Posted by Mark Farmer on June 8, 2007 8:59 AM (e)

Nick that was truly terrific. As one who works on the origins of protists and flagella I can authoritatively say that this dressing down of Behe is complete and accurate in every way.

It reminds me of the famous quote from Tom Cavalier-Smith’s original review of “Darwin’s Black Box” that you referenced. Cavalier-Smith wrote:

“[Behe] states that

‘if a theory claims to be able to explain some phenomenon but does not even generate an attempt at an explanation it should be banished’ and ‘without details, discussion is doomed to be unscientific and fruitless’.

If he had applied these strictures to his panacea of ‘intelligent design’ we would have been spared this worthless book.”

Well said, both Tom and Nick!

Comment #182817

Posted by Pierce R. Butler on June 9, 2007 10:29 PM (e)

Behe claims new insights into malaria, attained by the use of ID theory. Good - we could save thousands of lives by better understanding of this organism.

As an “ethical” “scientist”, doesn’t he owe it to humanity and his god to do everything he can to follow up on this breakthrough?

Mere blog commenters may opine that providing Behe with a malaria lab would affect the fight against disease only slightly less than bulldozing an existing lab, but shouldn’t Behe be giving this his best shot regardless of such heckling from the rabble?

If he’s right, he could be the next Walter Reed or Jonas Salk. Or, he could be known as the man who found the key to malaria - and walked away leaving a later generation to stumble across it.

Should Behe have, ahem, other priorities, this presents an opportunity (arguably an obligation) for his colleagues at the Diss Institute to pursue malaria research with all available resources.

To do less implies a heartlessness which might not merit invocations of the almighty Godwin, but would still occupy a point in genocide space. Unless, of course, ID’s own partisans don’t take Behe’s analysis very seriously themselves. Their inaction implicitly concedes that ID has nothing to contribute medically, and belongs only in the crowded dimensions of quackspace.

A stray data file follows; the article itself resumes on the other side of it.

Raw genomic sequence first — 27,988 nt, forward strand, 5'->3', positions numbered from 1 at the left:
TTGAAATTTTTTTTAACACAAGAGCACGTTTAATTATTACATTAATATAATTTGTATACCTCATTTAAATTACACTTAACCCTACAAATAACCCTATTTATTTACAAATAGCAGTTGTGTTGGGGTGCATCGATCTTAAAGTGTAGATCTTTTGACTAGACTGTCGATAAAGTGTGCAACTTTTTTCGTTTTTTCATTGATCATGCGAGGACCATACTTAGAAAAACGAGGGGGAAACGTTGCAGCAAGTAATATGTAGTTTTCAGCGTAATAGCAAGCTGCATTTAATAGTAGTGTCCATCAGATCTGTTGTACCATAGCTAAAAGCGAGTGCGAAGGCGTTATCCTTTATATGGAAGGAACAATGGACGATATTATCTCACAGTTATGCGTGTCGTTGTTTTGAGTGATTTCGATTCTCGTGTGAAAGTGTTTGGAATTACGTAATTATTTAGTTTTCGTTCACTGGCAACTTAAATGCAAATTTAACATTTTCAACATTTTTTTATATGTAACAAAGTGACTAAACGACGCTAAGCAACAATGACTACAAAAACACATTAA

Glen D wants “predictions”, but he’s burdened with low expectations. The human race needs medical breakthroughs - if Behe & friends can deliver, the world will cheer as they pick up their Nobels. (It might be, ah, premature to bring them to the attention of the Committees quite yet, thanks for asking…)

If ID proponents assert they have a better model for a major affliction of humankind, but fail to develop it, they should be challenged for this ethical lapse at every public venue, and twice on Sundays.

Comment #183137

Posted by zilch on June 14, 2007 10:30 AM (e)

“Is this clown really implying that god wants to randomly kill off a few million kids per year for some reason?”

Not randomly, raven. These are the kids He loves most of all, and He has thus gathered them to Himself so they won’t have to suffer on Earth.

It’s non-falsifiable all the way down.

Comment #184917

Posted by Henry J on June 27, 2007 6:45 PM (e)

I thought it was turtles all the way down…

Comment #187806

Posted by Jonadab The Drunk on July 14, 2007 7:59 AM (e)

I just started reading Darwin’s Black Box and its great to know the criticism before I continue. It would be right to point out new discoveries, but one can hardly account for malice on Behe’s part for pointing out the existing evidence at the time of publication. Maybe I’m just really really ridiculously good looking but didn’t Nick start out promising to solve the Irreducibly Complex design of the cilium, and end up disproving that “a functioning cilium requires a working IFT”.

I’m not trying to convince anyone but how could an organism benefit from becoming conscious of its own inevitable death? Taking into account that the fear of death permeates through most psychological disorders, and dominates ones lifestyle although proving vain despite which one is chosen? Also taking into account that every beast known to man is governed by instinct and whose mental capabilities are limited to its basic functions, while it is said that with whatever information you take to the grave, the human mind is capable of storing 10 Billion times that amount, despite living a meager 70 years of age.